With his leftover money, Lynch decided to experiment with a mix of animation and live action, producing the four-minute short The Alphabet (1968). The film starred Lynch’s wife Peggy as a character known as The Girl, who chants the alphabet to a series of images of horses before dying at the end by hemorrhaging blood all over her bed sheets. Adding a sound effect, Lynch used a broken Uher tape recorder to record the sound of Jennifer crying, creating a distorted sound that Lynch found particularly effective. Later describing what had inspired him, Lynch said, “Peggy’s niece was having a bad dream one night and was saying the alphabet in her sleep in a tormented way. So that’s sort of what started The Alphabet going. The rest of it was just subconscious
Learning about the newly founded American Film Institute, which gave grants to filmmakers who could support their application with a prior work and a script for a new project, Lynch decided to send them a copy of The Alphabet along with a script he had written for a new short film that would be almost entirely live action, The Grandmother. The institute agreed to help finance the work, initially offering him $5,000 out of his requested budget of $7,200, but later granting him the additional $2,200. Starring people he knew from both work and college and filmed in his own house, The Grandmother featured a neglected boy who “grows” a grandmother from a seed to care for him. The film critics Michelle Le Blanc and Colin Odell wrote, “this film is a true oddity but contains many of the themes and ideas that would filter into his later work, and shows a remarkable grasp of the medium”.

In 1971, Lynch moved with his wife and daughter to Los Angeles, where he began studying filmmaking at the AFI Conservatory, a place he later called “completely chaotic and disorganized, which was great … you quickly learned that if you were going to get something done, you would have to do it yourself. They wanted to let people do their thing.” He began writing a script for a proposed work, Gardenback, that had “unfolded from this painting I’d done”. In this venture he was supported by a number of figures at the Conservatory, who encouraged him to lengthen the script and add more dialogue, which he reluctantly agreed to do. All the interference on his Gardenback project made him fed up with the Conservatory and led him to quit after returning to start his second year and being put in first-year classes. AFI dean Frank Daniel asked Lynch to reconsider, believing that he was one of the school’s best students. Lynch agreed on the condition that he could create a project that would not be interfered with. Feeling that Gardenback was “wrecked”, he set out on a new film, Eraserhead.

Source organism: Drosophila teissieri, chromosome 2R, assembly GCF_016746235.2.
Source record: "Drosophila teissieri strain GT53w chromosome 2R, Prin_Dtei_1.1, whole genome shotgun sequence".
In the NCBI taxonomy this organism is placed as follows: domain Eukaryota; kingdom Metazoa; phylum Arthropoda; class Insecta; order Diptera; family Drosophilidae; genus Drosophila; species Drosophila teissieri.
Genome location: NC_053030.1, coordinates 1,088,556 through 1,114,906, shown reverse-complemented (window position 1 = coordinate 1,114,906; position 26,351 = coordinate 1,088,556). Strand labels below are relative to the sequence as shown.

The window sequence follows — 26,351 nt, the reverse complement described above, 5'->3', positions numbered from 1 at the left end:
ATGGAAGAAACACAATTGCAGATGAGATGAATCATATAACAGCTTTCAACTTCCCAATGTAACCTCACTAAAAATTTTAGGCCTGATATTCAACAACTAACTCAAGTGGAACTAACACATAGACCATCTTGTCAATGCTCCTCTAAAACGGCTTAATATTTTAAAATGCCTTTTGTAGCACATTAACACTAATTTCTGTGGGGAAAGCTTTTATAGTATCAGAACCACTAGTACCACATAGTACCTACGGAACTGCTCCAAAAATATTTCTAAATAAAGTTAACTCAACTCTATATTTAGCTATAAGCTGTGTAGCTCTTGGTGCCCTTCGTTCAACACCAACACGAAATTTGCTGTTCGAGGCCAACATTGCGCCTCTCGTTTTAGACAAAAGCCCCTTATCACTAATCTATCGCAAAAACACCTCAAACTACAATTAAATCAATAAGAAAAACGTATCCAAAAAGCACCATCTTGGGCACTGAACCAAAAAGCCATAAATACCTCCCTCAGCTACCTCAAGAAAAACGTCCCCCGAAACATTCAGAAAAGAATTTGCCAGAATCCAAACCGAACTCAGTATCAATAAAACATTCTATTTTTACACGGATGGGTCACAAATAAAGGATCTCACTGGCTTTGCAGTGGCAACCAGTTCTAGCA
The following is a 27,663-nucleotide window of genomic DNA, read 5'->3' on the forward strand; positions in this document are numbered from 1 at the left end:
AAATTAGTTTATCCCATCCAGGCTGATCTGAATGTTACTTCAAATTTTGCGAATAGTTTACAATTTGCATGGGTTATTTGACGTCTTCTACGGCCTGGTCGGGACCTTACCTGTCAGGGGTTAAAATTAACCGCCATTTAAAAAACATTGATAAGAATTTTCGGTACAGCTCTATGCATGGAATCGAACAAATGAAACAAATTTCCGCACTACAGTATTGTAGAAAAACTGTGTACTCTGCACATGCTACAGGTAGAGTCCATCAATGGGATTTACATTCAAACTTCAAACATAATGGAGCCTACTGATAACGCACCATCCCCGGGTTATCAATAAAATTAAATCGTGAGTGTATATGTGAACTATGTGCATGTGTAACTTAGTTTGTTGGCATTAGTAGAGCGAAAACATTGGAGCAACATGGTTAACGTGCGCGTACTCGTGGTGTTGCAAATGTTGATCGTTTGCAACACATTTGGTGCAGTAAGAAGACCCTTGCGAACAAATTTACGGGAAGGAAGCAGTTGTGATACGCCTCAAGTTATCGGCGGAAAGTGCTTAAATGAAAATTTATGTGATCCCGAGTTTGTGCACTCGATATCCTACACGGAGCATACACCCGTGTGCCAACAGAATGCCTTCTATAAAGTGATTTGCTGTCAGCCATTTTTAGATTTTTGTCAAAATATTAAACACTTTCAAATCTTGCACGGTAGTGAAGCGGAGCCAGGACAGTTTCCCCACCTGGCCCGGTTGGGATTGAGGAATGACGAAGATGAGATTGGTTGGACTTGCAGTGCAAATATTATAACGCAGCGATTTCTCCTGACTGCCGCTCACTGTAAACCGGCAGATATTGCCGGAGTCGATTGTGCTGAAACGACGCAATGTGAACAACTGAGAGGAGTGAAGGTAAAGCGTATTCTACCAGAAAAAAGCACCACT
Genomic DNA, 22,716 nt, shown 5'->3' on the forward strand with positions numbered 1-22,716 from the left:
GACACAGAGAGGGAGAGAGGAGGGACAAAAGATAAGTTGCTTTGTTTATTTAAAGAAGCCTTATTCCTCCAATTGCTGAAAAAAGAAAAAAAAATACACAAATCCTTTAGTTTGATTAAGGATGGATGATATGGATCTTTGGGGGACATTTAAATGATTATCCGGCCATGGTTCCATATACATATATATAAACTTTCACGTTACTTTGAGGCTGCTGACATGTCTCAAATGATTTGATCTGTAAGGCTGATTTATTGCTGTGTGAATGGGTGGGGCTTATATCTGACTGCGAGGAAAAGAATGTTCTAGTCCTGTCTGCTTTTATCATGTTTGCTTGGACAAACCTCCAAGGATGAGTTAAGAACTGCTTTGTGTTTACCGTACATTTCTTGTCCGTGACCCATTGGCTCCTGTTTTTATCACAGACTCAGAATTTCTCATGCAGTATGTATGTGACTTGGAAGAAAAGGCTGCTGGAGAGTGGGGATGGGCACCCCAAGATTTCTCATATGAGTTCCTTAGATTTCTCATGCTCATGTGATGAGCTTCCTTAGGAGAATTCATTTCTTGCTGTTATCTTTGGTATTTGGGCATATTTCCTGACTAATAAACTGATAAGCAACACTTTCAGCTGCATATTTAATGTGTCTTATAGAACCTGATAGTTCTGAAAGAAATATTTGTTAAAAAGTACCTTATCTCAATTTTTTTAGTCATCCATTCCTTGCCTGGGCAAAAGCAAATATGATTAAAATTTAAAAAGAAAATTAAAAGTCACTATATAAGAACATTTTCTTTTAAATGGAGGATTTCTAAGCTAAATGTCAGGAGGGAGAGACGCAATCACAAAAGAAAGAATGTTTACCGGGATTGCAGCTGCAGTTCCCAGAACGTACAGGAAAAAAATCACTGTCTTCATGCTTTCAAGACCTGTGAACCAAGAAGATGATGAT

Eraserhead was planned to be about 42 minutes long (it ended up being 89 minutes), its script was only 21 pages, and Lynch was able to create the film without interference. Filming began on May 29, 1972, at night in some abandoned stables, allowing the production team, which was largely Lynch and some of his friends, including Sissy Spacek, Jack Fisk, cinematographer Frederick Elmes and sound designer Alan Splet, to set up a camera room, green room, editing room, sets as well as a food room and a bathroom. The AFI gave Lynch a $10,000 grant, but it was not enough to complete the film, and under pressure from studios after the success of the relatively cheap feature film Easy Rider, it was unable to give him more. Lynch was then supported by a loan from his father and money that he earned from a paper route that he took up, delivering The Wall Street Journal. Not long into Eraserhead’s production, Lynch and Peggy amicably separated and divorced, and he began living full-time on set. In 1977, Lynch married Mary Fisk, sister of Jack Fisk.
Lynch has said that not a single reviewer of the film understood it in the way he intended. Filmed in black and white, Eraserhead tells the story of Henry (Jack Nance), a quiet young man living in a dystopian industrial wasteland, whose girlfriend gives birth to a deformed baby whom she leaves in his care. It was heavily influenced by the fearful mood of Philadelphia, and Lynch has called it “my Philadelphia Story”.